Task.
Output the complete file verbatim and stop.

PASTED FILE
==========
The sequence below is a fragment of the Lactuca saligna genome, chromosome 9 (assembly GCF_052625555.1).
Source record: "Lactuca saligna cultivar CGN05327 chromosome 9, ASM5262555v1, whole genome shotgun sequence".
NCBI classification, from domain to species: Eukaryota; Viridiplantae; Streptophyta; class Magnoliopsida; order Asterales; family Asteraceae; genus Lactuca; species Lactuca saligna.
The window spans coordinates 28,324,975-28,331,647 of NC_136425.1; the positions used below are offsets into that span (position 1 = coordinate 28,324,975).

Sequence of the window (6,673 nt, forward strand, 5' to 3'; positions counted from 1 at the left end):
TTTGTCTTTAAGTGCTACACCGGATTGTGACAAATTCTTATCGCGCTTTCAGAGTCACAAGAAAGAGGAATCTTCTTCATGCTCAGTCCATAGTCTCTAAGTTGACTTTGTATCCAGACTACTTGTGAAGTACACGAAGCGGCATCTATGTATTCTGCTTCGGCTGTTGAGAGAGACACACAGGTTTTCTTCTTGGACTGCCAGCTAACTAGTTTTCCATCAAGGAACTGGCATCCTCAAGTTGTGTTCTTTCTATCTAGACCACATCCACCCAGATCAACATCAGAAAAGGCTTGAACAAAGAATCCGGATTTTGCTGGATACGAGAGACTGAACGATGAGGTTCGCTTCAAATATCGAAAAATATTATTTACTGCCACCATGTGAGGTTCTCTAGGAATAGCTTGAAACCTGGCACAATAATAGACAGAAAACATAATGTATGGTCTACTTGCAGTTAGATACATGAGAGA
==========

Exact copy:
The sequence below is a fragment of the Lactuca saligna genome, chromosome 9 (assembly GCF_052625555.1).
Source record: "Lactuca saligna cultivar CGN05327 chromosome 9, ASM5262555v1, whole genome shotgun sequence".
NCBI classification, from domain to species: Eukaryota; Viridiplantae; Streptophyta; class Magnoliopsida; order Asterales; family Asteraceae; genus Lactuca; species Lactuca saligna.
The window spans coordinates 28,324,975-28,331,647 of NC_136425.1; the positions used below are offsets into that span (position 1 = coordinate 28,324,975).

Sequence of the window (6,673 nt, forward strand, 5' to 3'; positions counted from 1 at the left end):
TTTGTCTTTAAGTGCTACACCGGATTGTGACAAATTCTTATCGCGCTTTCAGAGTCACAAGAAAGAGGAATCTTCTTCATGCTCAGTCCATAGTCTCTAAGTTGACTTTGTATCCAGACTACTTGTGAAGTACACGAAGCGGCATCTATGTATTCTGCTTCGGCTGTTGAGAGAGACACACAGGTTTTCTTCTTGGACTGCCAGCTAACTAGTTTTCCATCAAGGAACTGGCATCCTCAAGTTGTGTTCTTTCTATCTAGACCACATCCACCCAGATCAACATCAGAAAAGGCTTGAACAAAGAATCCGGATTTTGCTGGATACGAGAGACTGAACGATGAGGTTCGCTTCAAATATCGAAAAATATTATTTACTGCCACCATGTGAGGTTCTCTAGGAATAGCTTGAAACCTGGCACAATAATAGACAGAAAACATAATGTATGGTCTACTTGCAGTTAGATACATGAGAGA